UK Fuel Prices Surge During August


In August, UK motorists grappled with one of the largest monthly fuel price increases in over 23 years.

The RAC reported that the average price of petrol climbed by seven pence per litre, the fifth most significant monthly rise during this period of year.

Diesel followed suit with an eight pence per litre increase, making it the sixth highest monthly upturn.

A primary contributor to the escalation was the soaring price of oil, which surged by nearly $12 per barrel since July, and is now hovering around $87 per barrel. The so-called OPEC+ agreement, aimed at reducing oil supply, played a crucial role in this sudden uptick.

OPEC+, a group of oil-producing nations, collectively accounts for 40 percent of global oil production, exerting substantial influence on oil prices.

The wholesale fuel costs surged, resulting in higher prices at the pumps. A Competition and Markets Authority (CMA) report in July disclosed that drivers incurred an additional six pence per litre for fuel at supermarkets in the previous year owing to increased profit margins.

Diesel vehicle owners were notably affected, with elevated margins across all retailers resulting in an extra 13 pence per litre spend during the initial five months of 2023.

In response to the CMA’s findings, the government endorsed several recommendations, including the establishment of a “fuel finder scheme.” This initiative, to be introduced soon, will enable motorists to compare fuel prices via an app, online, and on their satellite navigation systems.

‘A Big Shock’

Speaking to The Times of London, the RAC’s fuel spokesman Simon Williams said: “August was a big shock to drivers as they had grown used to seeing far lower prices than last summer’s record highs.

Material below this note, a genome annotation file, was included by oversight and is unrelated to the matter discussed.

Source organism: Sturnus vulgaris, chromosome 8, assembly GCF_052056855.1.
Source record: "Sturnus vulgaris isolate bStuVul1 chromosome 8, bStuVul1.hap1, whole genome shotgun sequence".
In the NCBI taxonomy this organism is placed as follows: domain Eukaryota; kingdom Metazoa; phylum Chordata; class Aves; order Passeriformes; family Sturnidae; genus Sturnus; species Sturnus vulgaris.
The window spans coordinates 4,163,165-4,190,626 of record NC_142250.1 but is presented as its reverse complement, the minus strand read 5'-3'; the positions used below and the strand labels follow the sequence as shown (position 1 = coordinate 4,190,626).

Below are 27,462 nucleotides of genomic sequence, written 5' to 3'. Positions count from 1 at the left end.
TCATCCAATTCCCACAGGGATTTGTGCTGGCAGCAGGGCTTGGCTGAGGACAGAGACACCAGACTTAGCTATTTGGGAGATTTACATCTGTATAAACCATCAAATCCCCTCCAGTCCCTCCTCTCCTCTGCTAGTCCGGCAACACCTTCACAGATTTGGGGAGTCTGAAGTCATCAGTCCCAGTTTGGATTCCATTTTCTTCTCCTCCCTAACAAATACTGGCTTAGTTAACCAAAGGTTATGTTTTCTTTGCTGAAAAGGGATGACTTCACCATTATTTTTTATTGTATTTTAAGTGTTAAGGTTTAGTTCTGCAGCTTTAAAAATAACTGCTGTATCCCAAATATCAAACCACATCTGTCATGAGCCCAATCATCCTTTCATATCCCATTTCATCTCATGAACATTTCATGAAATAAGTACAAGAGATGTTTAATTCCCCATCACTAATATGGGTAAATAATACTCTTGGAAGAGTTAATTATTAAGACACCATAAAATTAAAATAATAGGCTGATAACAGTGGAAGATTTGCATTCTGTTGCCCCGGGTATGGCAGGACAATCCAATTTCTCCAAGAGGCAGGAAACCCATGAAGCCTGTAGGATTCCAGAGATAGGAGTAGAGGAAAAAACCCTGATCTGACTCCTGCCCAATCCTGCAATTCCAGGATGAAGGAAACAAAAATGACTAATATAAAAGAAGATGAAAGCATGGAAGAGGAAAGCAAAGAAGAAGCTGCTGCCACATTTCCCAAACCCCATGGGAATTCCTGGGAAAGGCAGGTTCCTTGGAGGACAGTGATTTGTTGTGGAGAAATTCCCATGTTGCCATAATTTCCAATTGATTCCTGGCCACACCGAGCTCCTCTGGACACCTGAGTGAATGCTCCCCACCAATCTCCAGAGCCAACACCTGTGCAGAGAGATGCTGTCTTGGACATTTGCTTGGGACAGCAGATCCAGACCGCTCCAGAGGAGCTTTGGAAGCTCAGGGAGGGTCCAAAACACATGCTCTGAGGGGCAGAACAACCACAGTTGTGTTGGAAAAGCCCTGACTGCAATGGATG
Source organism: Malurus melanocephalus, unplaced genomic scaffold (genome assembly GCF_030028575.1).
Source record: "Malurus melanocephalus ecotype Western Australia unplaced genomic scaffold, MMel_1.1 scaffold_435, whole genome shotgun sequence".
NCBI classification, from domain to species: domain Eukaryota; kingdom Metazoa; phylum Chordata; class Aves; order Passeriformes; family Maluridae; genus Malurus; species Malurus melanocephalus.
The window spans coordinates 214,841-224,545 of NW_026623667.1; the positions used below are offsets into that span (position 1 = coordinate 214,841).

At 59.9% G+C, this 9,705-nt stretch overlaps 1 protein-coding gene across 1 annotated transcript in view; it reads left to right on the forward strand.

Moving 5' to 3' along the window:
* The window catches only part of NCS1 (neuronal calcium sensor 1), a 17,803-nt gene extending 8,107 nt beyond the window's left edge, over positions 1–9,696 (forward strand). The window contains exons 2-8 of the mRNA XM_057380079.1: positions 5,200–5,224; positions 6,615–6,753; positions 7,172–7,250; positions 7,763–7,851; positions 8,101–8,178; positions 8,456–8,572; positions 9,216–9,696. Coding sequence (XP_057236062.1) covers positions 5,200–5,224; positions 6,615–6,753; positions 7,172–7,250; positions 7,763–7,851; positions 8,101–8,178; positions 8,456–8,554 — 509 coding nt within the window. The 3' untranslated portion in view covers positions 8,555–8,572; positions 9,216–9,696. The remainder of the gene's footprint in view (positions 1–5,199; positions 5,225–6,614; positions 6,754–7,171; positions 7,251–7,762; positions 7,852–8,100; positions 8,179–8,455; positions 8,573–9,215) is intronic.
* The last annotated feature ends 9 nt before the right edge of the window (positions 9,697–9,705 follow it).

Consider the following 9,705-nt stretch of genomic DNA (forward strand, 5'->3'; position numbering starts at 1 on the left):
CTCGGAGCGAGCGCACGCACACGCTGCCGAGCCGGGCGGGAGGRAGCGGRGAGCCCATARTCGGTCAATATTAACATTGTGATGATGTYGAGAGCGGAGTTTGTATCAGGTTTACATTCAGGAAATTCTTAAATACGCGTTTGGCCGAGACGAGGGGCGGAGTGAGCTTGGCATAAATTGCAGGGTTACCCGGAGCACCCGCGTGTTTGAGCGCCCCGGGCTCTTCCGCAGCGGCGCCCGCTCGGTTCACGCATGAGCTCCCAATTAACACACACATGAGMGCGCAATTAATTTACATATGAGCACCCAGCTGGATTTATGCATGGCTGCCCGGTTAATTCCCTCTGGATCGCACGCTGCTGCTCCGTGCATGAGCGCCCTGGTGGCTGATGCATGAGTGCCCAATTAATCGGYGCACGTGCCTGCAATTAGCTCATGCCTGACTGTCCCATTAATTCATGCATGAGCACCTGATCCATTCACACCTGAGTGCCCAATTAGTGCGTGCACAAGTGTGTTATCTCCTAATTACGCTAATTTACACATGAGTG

“Seeing £4 or more go on to the cost of a tank in the space of just a few weeks from a pump price rise of 6p–7p a litre is galling, particularly for those who drive lots of miles or run an older, less fuel-efficient car.

“While the increase is clearly bad news for drivers, it could have been far worse had the biggest retailers not let their inflated margins from earlier in the year return to more normal levels as wholesale fuel costs went up.”

Speaking to The Epoch Times via email, Howard Cox, founder of motorists pressure group FairFuel UK and the Reform Party candidate for London mayor, said: ‘There is no justification for such a huge acute rise in pump prices.

“Oil prices have risen but not to justify such a hike. The new Energy Secretary Claire Coutinho must implement my popular PumpWatch plan that’s backed by the CMA.”

Mr. Cox warned that the government “continues to tread lightly with the opportunistic fuel supply chain businesses still allowing them to hit drivers with spurious pricing that has no relationship to wholesale costs.”

He added that he believed the government was “scared to intervene.”

Fuel Competition ‘Is Not Working’

Sarah Cardell, the CMA’s chief executive, told The Times of London, “Competition at the pump is not working as well as it should be and something needs to change.”

Cardell wrote to retailers in August, saying: “[The] temporary scheme relies on the voluntary cooperation of fuel retailers. The purpose of it is to deliver quickly some of the benefits of open accessible pricing information to consumers whilst awaiting legislation.

“It will provide more recent pricing data, in an open and unencumbered manner, than is currently available. We recognise the interim scheme is limited, especially given that there will sometimes be a lag between the setting of forecourt prices and the prices displayed by the third-party comparator. This is why we have recommended that a full statutory scheme be put in place.”

Supermarket Asda was found by the CMA’s report to have played a role in initiating the rise.

Both Asda and Morrisons, the UK’s cheapest fuel sellers, increased margins, with Asda’s 2023 target over three times that of 2019, while Morrisons doubled its margin target during the same time. Asda was also fined £60,000 for lack of cooperation in the CMA probe.

Rising transport costs may also impact supermarket prices and subsequently challenge Prime Minister Rishi Sunak’s goal to cut inflation to 5 percent by year-end.

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